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Self-Driving Truck Feud Shows Tech's Vulnerability in Jobs Debate

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Bloomberg BNA discusses the pushback by unions on self-driving trucks with Marc Scribner.

A Senate effort to regulate self-driving trucks is spotlighting larger concerns about the impact of artificial intelligence technologies on an array of traditional jobs.

Unions have argued that including language on trucks in a larger autonomous vehicles bill could lead to truck drivers being thrown out of work if tractor trailers and other heavy trucks can roll down U.S. highways with no one at the wheel. That argument has hung up the draft bill in the Senate since July, while lawmakers try to agree about whether to include a provision on commercial vehicles.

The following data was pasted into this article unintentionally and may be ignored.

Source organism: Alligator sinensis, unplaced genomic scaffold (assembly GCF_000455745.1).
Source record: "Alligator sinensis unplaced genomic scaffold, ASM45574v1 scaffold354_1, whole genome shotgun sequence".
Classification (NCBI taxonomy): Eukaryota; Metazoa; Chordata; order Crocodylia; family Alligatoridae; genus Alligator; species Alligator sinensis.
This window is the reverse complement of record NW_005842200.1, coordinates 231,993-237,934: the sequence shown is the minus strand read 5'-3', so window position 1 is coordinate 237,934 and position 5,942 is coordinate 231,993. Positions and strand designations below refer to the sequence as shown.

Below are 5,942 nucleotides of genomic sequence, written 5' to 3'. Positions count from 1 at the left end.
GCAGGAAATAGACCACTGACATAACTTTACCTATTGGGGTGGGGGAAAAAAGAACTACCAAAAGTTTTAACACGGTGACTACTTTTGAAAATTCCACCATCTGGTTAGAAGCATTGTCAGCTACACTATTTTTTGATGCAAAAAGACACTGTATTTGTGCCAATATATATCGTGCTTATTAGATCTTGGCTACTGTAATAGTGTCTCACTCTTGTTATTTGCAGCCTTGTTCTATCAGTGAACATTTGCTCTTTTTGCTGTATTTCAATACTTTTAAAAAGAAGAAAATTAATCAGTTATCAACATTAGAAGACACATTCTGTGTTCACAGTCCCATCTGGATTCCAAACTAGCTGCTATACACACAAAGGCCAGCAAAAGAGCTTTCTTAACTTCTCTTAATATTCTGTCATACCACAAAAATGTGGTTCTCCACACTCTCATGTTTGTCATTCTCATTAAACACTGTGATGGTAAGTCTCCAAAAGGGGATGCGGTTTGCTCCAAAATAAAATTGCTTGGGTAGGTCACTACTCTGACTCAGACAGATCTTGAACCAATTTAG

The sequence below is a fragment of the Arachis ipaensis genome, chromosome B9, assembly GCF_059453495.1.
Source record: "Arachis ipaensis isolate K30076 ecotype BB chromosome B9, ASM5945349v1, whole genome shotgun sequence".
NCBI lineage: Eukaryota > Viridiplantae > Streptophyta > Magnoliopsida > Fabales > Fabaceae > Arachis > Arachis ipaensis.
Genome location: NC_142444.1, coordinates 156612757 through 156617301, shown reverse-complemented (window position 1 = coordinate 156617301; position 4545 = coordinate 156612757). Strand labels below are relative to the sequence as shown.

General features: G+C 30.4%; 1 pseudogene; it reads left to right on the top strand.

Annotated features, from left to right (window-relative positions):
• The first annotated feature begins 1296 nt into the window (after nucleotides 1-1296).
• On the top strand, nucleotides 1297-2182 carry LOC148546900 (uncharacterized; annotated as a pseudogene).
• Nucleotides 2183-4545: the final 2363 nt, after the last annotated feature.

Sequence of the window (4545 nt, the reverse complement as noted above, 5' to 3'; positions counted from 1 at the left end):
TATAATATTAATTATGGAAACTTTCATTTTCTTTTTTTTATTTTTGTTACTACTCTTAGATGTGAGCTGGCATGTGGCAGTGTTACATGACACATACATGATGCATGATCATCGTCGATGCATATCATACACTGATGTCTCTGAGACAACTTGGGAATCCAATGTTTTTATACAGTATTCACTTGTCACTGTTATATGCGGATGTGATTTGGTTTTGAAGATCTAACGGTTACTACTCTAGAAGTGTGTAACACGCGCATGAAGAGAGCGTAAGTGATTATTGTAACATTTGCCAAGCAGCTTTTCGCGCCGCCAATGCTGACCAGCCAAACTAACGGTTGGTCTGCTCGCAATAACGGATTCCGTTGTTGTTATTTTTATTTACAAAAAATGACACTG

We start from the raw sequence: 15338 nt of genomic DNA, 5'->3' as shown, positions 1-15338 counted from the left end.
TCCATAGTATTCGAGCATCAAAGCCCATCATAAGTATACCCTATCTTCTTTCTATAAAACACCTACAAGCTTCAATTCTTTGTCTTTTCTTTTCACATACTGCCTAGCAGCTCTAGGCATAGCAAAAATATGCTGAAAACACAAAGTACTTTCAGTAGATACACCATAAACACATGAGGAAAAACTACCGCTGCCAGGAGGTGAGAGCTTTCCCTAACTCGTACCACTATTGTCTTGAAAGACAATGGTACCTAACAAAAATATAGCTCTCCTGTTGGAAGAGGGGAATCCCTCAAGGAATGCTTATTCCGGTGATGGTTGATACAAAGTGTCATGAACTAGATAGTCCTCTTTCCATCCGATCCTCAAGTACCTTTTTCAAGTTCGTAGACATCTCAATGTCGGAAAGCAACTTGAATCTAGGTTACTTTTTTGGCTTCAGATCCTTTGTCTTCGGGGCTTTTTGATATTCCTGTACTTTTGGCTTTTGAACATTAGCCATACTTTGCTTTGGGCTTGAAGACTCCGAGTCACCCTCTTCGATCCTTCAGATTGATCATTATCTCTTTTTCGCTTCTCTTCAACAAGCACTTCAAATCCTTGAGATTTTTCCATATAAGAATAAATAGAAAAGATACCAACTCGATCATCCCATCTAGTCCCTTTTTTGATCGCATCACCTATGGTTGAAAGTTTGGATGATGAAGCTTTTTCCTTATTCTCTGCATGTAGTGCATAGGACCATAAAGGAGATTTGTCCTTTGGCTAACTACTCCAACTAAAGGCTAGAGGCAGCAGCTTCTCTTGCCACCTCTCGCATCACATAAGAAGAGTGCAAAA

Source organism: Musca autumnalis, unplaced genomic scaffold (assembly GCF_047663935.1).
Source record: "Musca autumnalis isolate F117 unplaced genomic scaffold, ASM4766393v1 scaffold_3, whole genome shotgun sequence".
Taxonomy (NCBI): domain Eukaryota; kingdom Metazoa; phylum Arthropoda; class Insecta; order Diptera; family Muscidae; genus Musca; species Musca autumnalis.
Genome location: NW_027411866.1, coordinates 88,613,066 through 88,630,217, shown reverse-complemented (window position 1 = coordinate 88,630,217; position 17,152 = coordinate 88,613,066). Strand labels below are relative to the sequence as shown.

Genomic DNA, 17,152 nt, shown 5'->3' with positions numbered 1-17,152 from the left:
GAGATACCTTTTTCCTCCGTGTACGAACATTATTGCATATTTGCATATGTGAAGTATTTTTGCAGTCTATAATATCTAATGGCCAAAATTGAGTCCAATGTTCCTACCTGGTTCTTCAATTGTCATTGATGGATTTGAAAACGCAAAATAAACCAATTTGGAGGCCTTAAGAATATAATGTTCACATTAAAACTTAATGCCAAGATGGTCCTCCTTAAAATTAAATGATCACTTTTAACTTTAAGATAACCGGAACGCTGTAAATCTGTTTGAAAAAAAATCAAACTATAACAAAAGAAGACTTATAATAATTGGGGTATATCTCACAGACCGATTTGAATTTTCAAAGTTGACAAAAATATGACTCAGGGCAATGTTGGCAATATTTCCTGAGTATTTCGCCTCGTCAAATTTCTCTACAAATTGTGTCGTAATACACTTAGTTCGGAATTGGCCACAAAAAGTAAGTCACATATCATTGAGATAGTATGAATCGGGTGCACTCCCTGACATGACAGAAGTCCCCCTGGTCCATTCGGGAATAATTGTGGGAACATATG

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Tech companies could address the issue by hosting public conversations about the topic, assessing what skills will be needed to develop and operate new technologies, sponsoring worker re-training and apprenticeship programs, and conducting more research on how their technologies may both create and eliminate jobs, tech trade groups, attorneys and academics said. ITIF, for example, estimates only 8 percent of U.S. workers are at high risk of job automation.

They also need to develop stronger messages about how the safety and mobility benefits of their technologies outweigh potential job losses, Marc Scribner, a fellow at the free enterprise non-profit Competitive Enterprise Institute, told Bloomberg BNA.

Read the full article at Bloomberg BNA.